Two reporters from the Washington Post, Anthony Faiola and Souad Mekhennet, wanted to write an article on how Muslims fare in today’s Europa, in the shadow on radicalization and the war on ISIS.
But instead of delving into a difficult subject, they preferred to play the victim-card: Muslims are subject to a growing animosity and discrimination. Case in point was the muslim student in Copenhagen who was reported to the police as a possible terrorist, resulting in a big man hunt.
The same happened by the way in Norway this summer, when the nation was under a weeklong state of siege, following threats of an ISIS-attack. A passenger on a plane at Torp airport blew the whistle after finding a young guy suspicious. The captain called the police and the guy was taken off the plane. He was on his was to Turkey with his girlfriend. He looked «young», tatooed and different. For some people that triggers their fear.
It is called hysteria. It will happen when the situation gets tense.
When people hear that 3.000 people have joined ISIS og see beheadings in the news, they get scared. But instead of trying to understand where the fear comes from, Faiola/Mekhennet see it as part of a growing trend of anti-muslim sentiment in Europe.
They use the antipathy as proof of Europeans going bad.
It is hard to give Faiola and Mekhennet the benefit of the doubt after so many years of reporting on those issues. Americans need to understand what is taking place in Europe. They need to understand the deep fissure between officials, politicians and the electorate, the deep alientation many Europeans feel. Instead Washington Post depicts Europeans as being anti-muslim.
Instead of pejorative terms, Faiola and Mekhennet could have tried to convey that many Europeans have come to the conclusion that the West and islam in its present form are incompatible. It has taken them a long time to come that conclusion. But what they see on their streets are that things are getting worse.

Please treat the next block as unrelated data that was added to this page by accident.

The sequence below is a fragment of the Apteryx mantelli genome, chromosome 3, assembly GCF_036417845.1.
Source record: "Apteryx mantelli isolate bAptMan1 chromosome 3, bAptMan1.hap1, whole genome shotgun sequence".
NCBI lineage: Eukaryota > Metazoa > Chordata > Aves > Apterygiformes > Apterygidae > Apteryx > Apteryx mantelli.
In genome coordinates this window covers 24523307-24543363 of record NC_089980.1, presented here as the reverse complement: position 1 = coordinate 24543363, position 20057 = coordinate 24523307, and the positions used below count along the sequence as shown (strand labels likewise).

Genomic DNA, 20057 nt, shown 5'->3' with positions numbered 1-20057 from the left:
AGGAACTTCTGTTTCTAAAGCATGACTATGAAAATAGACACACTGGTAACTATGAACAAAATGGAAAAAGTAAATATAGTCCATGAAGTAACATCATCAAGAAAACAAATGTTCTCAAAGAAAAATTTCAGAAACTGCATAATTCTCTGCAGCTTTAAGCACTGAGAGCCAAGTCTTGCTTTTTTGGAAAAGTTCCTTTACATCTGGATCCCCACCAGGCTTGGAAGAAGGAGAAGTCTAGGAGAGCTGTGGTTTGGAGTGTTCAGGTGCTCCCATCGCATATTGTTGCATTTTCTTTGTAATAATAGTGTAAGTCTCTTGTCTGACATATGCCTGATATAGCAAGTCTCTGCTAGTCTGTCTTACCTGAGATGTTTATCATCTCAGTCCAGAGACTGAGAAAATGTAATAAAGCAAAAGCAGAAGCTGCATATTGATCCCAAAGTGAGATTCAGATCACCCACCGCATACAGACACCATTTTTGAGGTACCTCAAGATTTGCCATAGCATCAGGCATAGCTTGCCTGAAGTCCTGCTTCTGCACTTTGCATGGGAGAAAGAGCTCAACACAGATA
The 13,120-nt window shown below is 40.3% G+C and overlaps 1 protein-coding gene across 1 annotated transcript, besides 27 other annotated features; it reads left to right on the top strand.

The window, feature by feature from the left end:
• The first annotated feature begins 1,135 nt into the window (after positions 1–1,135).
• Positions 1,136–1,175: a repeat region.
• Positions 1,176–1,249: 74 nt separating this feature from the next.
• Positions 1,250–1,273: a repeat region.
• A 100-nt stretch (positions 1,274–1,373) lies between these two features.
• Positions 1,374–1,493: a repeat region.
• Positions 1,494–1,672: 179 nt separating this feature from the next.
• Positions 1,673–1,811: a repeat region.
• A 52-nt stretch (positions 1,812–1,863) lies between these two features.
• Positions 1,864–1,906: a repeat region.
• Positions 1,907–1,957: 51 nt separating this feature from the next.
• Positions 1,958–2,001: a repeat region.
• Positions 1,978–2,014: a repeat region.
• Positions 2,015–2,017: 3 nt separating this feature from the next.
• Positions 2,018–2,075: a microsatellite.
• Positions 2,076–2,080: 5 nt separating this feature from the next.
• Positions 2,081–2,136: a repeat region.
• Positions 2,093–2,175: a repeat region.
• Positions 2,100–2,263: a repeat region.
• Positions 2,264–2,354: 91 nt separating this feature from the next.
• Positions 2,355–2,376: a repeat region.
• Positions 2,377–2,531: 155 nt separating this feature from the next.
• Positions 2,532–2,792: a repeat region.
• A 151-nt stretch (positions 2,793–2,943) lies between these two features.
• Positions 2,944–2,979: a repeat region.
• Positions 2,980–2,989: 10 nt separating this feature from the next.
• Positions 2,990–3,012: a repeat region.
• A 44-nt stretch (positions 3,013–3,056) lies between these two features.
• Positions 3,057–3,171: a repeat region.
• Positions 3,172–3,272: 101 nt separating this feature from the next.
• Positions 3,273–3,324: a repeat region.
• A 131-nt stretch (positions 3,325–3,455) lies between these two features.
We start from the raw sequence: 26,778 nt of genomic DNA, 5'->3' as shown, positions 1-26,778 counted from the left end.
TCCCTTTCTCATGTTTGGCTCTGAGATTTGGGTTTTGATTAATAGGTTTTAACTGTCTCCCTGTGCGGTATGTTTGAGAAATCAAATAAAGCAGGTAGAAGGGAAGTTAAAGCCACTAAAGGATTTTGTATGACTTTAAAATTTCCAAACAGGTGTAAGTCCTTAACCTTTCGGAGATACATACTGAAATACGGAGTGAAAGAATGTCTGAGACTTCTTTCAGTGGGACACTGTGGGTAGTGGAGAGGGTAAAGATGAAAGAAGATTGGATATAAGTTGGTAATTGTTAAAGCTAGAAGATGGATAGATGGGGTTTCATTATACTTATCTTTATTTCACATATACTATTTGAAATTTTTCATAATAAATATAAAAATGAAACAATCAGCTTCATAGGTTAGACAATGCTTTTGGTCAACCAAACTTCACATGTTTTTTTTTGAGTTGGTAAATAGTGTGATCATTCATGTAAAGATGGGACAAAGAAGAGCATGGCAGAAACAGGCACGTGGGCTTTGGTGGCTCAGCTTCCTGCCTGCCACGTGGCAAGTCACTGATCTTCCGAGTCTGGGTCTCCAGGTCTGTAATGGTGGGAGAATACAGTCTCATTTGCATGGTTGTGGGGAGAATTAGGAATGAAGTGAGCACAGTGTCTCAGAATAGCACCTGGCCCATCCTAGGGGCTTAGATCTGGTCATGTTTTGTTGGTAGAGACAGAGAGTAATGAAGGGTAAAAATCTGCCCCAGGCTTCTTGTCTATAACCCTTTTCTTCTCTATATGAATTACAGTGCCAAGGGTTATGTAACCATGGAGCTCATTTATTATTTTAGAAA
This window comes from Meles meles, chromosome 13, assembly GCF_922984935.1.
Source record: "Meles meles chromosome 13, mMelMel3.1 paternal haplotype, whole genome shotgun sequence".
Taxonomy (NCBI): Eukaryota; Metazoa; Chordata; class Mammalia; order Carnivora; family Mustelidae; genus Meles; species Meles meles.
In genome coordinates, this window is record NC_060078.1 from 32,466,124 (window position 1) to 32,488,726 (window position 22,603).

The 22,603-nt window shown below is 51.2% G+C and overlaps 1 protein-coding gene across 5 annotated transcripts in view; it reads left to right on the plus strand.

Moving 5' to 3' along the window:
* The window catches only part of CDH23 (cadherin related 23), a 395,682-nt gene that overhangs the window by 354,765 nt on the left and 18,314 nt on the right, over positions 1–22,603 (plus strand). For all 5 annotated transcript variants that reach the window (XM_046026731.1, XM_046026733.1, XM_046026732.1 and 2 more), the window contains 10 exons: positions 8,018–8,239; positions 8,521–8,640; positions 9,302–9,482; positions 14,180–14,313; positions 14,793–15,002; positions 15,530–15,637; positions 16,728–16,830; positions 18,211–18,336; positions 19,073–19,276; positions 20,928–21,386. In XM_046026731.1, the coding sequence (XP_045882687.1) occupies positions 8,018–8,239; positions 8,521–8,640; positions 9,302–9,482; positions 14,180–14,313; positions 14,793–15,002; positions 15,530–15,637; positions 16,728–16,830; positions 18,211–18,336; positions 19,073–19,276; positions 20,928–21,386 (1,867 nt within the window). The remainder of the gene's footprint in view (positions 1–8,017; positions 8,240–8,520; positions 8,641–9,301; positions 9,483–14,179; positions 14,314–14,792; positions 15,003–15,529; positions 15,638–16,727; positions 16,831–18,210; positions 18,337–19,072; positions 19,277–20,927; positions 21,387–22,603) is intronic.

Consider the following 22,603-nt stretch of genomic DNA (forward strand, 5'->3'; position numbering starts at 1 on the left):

Faiola and Mekhennet touches reality when they write that not everyone wants to be integrated. A Swedish police report recently listed 55 areas in Sweden that are «sensitive», where authorities are reluctant to venture, where criminals and «others» hold sway.
The same is the case in country after country. We are talking about areas that are no longer under the sovereign country’s de facto control. You have the Islamic State in Iraq and Syria, why not an adjunct in Sweden? It may sound laughable at first, but think again. There are groups in Sweden who would be willing to consider such a move, and the authorities would have to decide: How much violence would they be willing to use to enforce our primacy? Probably not very much.
These are the prospects facing Europe. Faiola and Mekhennet doesn’t even consider the situation. They are out the defame the anti-muslim Europeans. That is not a very noble endeavour. It serves neither Europe nor the valuees the Washington Post would like to uphold.